For Jude Williams, a veteran taxi operator in Limerick whose drivers have not seen many Shannon Airport passengers of late, tourism has long been a traditional source of income.

“It’s all gone, it’s wiped out and I can’t see it coming back. I haven’t had a booking in Shannon for two years,” he says. As with others, worn by two years of pandemic, Williams is pessimistic about the future where older people are leaving the job and younger replacements cannot keep pace.

It's been a stressful two years and you just keep saying this year will be better, next month will be better. You have to keep a positive outlook

His own children have left the business over the past two years. Just before its outbreak, his company Treaty Cabs merged with Xpert and bought out a number of smaller Limerick operators.

“If it comes back it will take a long time,” Williams says. “It won’t be this year anyway. I think maybe the year after if there aren’t any more lockdowns and people can come and visit the country. That won’t happen overnight. The tourism thing is a summer thing so if they aren’t booking hotels or flights now that means they aren’t coming.

“It’s been a stressful two years and you just keep saying this year will be better, next month will be better. You have to keep a positive outlook; you can’t just lie down and die.”

The industry continues to fight despite the 2008 financial crisis, shifts in technology and now a pandemic. Latest available data from the Central Statistics Office (CSO) shows that in 2018 there were 17,179 taxis (not including hackneys), rising to 17,752 in 2019, before falling by more than 8 per cent in 2020 to 16,266.

Broader numbers from the National Transport Authority (NTA) show a consistent annual decline in small public service vehicles (SPSVs including taxis, hackneys and limousines) – from 23,777 in 2011 to 19,352 in 2020, an overall decrease of almost 19 per cent.

“Whilst this downward trend was reversed in both 2018 and 2019, the arrival of the Covid-19 pandemic was a significant contributing factor in the nearly 10 per cent decline in fleet numbers recorded at year-end,” the NTA reported in its 2020 Taxi Bulletin last October.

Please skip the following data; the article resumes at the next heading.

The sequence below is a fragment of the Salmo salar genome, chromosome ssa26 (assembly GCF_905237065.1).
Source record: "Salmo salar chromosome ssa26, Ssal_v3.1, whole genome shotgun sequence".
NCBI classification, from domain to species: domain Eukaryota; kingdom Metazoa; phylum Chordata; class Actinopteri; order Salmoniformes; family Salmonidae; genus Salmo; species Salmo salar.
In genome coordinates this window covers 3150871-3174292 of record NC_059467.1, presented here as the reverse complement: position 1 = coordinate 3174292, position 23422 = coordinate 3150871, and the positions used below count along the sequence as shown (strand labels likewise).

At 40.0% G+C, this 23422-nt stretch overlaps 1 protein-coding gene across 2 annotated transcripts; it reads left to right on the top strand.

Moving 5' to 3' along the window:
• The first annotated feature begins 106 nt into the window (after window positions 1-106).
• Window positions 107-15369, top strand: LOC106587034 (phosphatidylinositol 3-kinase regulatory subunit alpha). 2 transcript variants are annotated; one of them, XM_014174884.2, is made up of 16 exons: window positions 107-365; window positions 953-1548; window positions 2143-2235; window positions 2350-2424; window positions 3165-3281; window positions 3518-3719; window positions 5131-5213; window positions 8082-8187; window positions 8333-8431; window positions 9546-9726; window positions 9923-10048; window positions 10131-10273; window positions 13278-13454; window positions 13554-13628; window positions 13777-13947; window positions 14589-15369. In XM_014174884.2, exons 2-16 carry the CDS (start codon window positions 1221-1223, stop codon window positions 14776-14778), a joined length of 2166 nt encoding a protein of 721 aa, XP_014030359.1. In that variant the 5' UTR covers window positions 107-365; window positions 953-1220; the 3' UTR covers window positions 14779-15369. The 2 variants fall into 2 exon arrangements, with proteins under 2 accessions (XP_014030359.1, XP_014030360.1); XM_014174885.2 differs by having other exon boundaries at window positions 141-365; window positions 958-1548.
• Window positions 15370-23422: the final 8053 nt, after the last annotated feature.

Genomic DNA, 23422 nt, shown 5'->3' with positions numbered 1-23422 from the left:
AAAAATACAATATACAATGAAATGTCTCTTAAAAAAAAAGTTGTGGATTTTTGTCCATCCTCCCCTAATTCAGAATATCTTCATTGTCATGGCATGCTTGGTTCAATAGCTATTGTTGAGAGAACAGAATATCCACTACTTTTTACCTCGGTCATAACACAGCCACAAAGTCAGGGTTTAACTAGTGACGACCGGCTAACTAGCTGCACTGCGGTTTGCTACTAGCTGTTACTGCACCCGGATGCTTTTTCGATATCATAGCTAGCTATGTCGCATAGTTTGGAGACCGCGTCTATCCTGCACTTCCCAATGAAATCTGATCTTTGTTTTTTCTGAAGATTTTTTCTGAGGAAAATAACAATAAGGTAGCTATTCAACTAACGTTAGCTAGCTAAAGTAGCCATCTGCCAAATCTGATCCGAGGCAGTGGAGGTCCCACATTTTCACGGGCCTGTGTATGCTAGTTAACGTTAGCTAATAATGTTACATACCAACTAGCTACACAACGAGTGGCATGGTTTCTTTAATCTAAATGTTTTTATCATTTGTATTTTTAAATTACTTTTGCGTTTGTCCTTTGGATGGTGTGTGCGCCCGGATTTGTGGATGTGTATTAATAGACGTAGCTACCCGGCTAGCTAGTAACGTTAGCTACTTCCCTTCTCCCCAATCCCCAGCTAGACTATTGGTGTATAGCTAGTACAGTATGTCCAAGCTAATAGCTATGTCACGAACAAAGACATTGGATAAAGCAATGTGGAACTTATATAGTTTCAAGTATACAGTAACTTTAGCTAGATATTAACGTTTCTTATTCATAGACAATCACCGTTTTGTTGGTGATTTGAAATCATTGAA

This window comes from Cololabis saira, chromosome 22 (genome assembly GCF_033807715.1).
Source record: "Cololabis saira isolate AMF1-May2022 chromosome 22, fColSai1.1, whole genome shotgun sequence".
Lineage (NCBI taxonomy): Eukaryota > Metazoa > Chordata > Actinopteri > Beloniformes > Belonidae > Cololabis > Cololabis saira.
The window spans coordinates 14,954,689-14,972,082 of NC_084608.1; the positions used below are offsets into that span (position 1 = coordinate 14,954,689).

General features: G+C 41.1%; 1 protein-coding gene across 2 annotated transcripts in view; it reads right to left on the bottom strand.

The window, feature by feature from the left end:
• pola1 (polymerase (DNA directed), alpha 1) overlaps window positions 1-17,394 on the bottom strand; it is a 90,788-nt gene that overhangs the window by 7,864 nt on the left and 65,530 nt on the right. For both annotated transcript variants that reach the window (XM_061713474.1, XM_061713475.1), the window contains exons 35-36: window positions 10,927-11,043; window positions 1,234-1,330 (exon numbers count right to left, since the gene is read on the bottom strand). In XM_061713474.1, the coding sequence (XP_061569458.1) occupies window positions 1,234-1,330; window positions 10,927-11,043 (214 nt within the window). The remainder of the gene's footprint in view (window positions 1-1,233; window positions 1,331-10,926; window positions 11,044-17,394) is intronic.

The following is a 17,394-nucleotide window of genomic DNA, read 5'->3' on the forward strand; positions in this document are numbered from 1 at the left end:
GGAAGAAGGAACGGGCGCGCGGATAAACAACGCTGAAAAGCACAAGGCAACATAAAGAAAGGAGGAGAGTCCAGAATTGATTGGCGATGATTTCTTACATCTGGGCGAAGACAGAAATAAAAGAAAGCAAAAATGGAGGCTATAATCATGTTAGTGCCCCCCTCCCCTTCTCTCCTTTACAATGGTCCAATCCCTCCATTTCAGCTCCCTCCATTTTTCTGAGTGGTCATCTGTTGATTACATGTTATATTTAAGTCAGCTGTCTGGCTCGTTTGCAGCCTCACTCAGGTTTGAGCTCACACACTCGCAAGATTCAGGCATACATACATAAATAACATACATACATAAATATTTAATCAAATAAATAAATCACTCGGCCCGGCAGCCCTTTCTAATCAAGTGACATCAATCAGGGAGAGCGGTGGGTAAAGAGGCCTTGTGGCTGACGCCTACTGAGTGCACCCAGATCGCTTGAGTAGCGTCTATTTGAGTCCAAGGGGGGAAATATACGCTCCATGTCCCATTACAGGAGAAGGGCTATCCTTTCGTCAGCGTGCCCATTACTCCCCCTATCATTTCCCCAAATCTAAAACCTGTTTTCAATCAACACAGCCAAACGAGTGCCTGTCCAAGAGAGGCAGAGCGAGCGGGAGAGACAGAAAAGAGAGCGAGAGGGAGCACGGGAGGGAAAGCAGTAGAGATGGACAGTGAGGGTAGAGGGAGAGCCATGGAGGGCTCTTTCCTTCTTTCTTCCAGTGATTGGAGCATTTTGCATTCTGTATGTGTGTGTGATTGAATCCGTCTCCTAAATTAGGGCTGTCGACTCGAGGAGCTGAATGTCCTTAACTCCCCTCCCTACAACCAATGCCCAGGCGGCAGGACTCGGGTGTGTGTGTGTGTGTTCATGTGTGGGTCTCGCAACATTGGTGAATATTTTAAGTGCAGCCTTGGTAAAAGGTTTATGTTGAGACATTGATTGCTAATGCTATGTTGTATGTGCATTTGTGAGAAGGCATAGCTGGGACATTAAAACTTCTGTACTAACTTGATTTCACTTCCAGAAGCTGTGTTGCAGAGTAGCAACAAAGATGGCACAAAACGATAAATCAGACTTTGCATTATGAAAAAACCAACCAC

Despite a variety of financial supports available to drivers (the pandemic unemployment payment and a €1,000 grant to help with the cost of returning to work) the pressures became apparent in September 2020 when hundreds gathered outside Dublin's Phoenix Park before travelling in convoy to protest at Government Buildings.

A debate in the Dáil the following day heard that a quarter of all drivers (23 per cent) are now aged over 66 and excluded from the PUP scheme; 15 per cent are over 70.

This time two years ago we had probably about 120 drivers on our books, today we probably have 45

“Work has completely dried up,” Sinn Féin TD Darren O’Rourke said during the exchange. “The industry is entirely dependent on the movement of people, a busy Croke Park, a busy airport, busy nightlife, gigs and festivals, and busy businesses. All of these are gone.”

The NTA too did its bit to bail out a quickly sinking industry. There was a suspension of SPSV insurance for operators who temporarily stopped working. Late renewal fees were waived, motor tax was refunded and strict limits on vehicle age were suspended.

What will emerge on the other side of a pandemic, now apparently in retreat but with an air of enduring uncertainty, is unclear.

John Murphy, managing director of ProCabs in Galway for the past 15 years, believes nightlife might come back, but is not quite so certain about the future of corporate accounts.

“This time two years ago we had probably about 120 drivers on our books, today we probably have 45,” he says, sounding a familiar tune. Business has been down about 50 per cent on pre-pandemic times.

Murphy, who started out in the business more than three decades ago, is not sure what happens next.

“It’s hard to know, we lost a lot of drivers. I have a lot of lads that just retired. This [pandemic] was the final straw and they got out of it and they stayed out of it,” he says.

“This was like a switch [being turned] in March two years ago; everything just stopped. If we came back to some sort of normality we will be caught on the hop because you won’t have the cars or the drivers to service the demand.”